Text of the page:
A Child's Right To Life

By Andrew Lewis

On Thanksgiving Day, 6-year-old Elian Gonzalez was plucked from an inner tube in the seas off South Florida. He was one of only three survivors from a shipwreck whose casualties included his mother and stepfather. Two days earlier they had escaped the communist "Workers' Paradise" of dictator Fidel Castro.'

Since his rescue, relatives in Florida have cared for young Elian and appealed for political asylum so that he may grow up in a free country. Almost immediately, however, the boy's natural father, Juan Miguel Gonzalez--now re-married with a new family--demanded that the US return Elian to Cuba. Early in January, the Immigration and Naturalization Service, supported by President Clinton and Attorney General Janet Reno, announced that the us would recognize Gonzalez's parental rights and accede to his demands. Various legal and political devices have since been employed to delay the boy's return--a Florida judge has granted temporary custody to the child's relatives in the US--but his ultimate fate is uncertain.'

Clinton's policy of appeasement is no surprise. It is his attitude in all matters of foreign policy because his premise of multiculturalism tells him that a dictatorship is morally equivalent to a free country.'

The attitude of the political right--including some who argue that Elian should remain in America--is even worse. Their premise was stated clearly by presidential candidate Alan Keyes: "Family rights come before communism." A free country, in this view, must defer to parental rights even if the parent has no rights at all.'

Those such as Keyes who claim to support the boy's right to stay in America argue only that we cannot know the father's real desires unless he comes to the US--along with his new family--and can therefore speak freely. Apparently if Juan Gonzalez came to America and maintained his desire to take Elian back to Cuba, these "defenders of freedom" would simply shrug their shoulders, say "The father has spoken," and send him back. They evade the crucial point that a parent who wants to rear a child in a totalitarian dictatorship has rendered himself unfit to be awarded custody.'

What would Elian face in Cuba? Castro allows no recognition of a father's right to raise his child; Cuban children are sent to compulsory child-labor-indoctrination camps at the age of 12. (Elian would be permitted to see his father only one weekend in four.) Elian would face atrocious living conditions in Cuba's state-controlled economy; milk is rationed--no one over the age of six is allowed any--and the family meat ration for a month is six ounces. Elian would be denied the most fundamental freedoms-Cuba denies not only the freedom to speak but also the freedom to listen. Tuning in to American radio broadcasts, for example, is outlawed as counter-revolutionary treason. And Elian would be taught that his mother-who died trying to save his life-was a traitor.'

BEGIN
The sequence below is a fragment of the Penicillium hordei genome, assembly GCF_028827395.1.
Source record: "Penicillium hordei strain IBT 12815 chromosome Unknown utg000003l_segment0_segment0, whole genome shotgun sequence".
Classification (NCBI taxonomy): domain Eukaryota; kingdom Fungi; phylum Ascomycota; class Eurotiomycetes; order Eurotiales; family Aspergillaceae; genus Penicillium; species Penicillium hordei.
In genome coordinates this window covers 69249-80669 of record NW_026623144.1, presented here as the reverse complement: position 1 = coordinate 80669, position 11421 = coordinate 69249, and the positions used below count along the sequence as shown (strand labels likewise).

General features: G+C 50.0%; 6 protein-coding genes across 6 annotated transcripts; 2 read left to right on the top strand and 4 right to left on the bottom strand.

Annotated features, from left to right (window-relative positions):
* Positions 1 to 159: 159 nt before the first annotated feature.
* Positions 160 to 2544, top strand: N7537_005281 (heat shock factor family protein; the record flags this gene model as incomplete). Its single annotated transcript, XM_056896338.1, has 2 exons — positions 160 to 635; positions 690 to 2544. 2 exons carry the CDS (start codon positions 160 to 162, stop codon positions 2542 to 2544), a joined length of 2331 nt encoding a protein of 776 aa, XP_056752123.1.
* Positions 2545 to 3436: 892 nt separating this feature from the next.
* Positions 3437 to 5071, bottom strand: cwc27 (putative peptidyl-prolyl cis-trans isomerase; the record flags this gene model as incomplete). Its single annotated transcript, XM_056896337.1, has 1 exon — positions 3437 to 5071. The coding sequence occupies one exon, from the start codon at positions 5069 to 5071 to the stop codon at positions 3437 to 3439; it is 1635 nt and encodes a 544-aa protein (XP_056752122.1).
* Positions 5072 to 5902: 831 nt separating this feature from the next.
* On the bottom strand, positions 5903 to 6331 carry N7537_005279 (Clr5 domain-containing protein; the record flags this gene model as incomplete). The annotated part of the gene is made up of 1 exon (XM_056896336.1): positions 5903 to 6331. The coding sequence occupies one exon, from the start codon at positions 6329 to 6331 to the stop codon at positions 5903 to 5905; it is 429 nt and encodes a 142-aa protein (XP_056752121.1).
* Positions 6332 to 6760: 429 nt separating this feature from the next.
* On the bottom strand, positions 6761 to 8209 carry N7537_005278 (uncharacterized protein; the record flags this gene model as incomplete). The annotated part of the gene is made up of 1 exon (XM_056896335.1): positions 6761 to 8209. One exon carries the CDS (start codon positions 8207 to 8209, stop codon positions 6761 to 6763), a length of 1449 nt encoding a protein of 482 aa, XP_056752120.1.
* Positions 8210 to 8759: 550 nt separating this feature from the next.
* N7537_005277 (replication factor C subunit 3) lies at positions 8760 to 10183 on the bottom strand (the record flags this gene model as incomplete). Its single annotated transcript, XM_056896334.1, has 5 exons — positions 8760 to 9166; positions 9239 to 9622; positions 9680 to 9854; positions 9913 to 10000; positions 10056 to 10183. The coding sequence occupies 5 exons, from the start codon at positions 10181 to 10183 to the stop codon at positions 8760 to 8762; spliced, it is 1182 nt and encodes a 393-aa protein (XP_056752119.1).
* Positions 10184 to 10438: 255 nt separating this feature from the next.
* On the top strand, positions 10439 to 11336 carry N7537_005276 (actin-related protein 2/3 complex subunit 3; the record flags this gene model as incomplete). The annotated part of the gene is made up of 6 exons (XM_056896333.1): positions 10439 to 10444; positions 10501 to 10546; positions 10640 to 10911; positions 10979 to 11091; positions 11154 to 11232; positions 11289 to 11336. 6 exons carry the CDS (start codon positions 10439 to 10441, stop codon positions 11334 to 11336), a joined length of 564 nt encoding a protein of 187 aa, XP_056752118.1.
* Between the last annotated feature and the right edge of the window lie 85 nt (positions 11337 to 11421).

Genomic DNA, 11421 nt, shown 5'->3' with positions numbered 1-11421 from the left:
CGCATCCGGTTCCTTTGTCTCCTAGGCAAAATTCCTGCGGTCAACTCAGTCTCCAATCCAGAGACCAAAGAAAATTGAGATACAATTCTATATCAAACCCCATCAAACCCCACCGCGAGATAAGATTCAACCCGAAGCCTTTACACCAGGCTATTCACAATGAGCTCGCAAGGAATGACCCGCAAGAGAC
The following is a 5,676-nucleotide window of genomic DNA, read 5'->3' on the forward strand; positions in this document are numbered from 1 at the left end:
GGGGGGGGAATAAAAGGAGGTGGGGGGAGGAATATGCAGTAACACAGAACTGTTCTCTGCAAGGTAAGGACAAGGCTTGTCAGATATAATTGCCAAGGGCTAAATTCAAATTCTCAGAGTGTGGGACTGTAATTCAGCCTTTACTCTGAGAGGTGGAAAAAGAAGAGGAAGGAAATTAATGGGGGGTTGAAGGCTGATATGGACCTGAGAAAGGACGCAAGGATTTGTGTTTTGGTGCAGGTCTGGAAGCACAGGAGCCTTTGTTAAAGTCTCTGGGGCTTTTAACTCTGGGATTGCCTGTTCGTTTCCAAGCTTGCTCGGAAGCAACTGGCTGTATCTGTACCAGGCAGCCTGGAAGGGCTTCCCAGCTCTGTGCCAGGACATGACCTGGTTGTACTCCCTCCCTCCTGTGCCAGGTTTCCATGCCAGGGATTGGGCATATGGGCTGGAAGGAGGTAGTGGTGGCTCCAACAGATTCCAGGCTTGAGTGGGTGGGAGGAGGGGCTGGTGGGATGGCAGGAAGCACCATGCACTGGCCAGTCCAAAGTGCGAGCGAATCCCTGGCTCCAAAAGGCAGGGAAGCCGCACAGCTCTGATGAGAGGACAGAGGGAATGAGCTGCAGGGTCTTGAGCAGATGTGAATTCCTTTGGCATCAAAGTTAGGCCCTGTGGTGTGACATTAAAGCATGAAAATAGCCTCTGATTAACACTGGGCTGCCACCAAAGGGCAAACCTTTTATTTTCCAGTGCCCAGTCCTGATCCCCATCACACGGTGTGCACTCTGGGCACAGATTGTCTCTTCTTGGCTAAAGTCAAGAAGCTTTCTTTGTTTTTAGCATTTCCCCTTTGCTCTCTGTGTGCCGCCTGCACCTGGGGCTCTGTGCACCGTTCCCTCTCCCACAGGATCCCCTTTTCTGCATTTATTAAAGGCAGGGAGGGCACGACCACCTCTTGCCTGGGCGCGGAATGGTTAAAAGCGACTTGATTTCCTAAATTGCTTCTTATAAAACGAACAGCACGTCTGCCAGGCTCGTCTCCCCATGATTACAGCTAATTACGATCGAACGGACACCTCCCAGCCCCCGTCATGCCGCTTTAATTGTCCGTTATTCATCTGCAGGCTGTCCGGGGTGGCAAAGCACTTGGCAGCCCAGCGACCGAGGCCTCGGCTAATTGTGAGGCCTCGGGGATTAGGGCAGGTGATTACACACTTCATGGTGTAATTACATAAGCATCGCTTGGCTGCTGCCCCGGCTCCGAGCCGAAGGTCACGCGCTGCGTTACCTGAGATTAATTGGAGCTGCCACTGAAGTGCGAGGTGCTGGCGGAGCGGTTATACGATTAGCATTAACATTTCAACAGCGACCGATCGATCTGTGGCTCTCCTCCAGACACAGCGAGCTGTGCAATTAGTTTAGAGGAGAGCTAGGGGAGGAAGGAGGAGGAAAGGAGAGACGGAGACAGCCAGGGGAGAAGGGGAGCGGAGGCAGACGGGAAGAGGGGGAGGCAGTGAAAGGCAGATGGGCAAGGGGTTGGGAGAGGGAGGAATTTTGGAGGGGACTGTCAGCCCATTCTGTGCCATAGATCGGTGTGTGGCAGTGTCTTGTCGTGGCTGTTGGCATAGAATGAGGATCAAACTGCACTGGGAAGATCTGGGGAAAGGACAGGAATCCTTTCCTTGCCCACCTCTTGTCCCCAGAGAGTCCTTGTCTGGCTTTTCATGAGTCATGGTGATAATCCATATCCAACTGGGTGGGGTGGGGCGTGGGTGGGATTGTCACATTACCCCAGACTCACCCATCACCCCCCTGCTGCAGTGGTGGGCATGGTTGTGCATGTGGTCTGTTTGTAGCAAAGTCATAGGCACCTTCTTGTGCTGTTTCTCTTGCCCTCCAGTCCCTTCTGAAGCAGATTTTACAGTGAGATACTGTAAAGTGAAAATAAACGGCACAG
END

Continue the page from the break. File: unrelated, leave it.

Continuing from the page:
The dangerous premise revealed by Keyes is not that "family rights" override communism, but that parental rights supercede individual rights. The opposite is true. There can be no rights of any kind unless the individual is free to think and act accordingly, which is precisely what he may not do in Cuba's totalitarian state. The right of a parent is the right to act as a guardian: to make decisions in the child's best interest. But parental rights are not an unlimited sanction for any parental act. They do not include the right to force a child into the involuntary servitude of a dictatorship. If a parent wishes to abuse his child in this manner, decent people may intervene to protect the child's right to his life. Child abuse is exactly what Elian would receive in Cuba--not from his father, but from the officially sanctioned actions of the state.'

Elian's future is in the hands of President Clinton--for ill or for good.'

Ample precedent exists for allowing Elian to stay. Walter Polovchak was 12 years old in 1980 when he and his father, both citizens of the former Soviet Union, visited the United States. Polovchak ran away from his father and fought for six years for the right to stay in America. Before he reached the age of 18, effectively ending the legal struggle, a judge had ruled that children, no less than parents, have the right to live free from persecution. Elian, too, has that right.'

If Elian is allowed to stay, it may be possible to force a review of our entire immigration policy. America, once a haven for seekers of freedom, now shuns refugees from dictatorships around the world (most notably Cuba and China), who--like Elian and his mother--risk their lives to win their liberty.'

Whether Juan Gonzalez is as loving and devoted a father as Cuban propaganda would have us believe is irrelevant to deciding Elian's future. Life in Cuba is life in a giant tropical prison camp. Sending Elian back to serve the rest of his life as an inmate would be a terrible act of injustice--and a violation of Elian's right to his own life.



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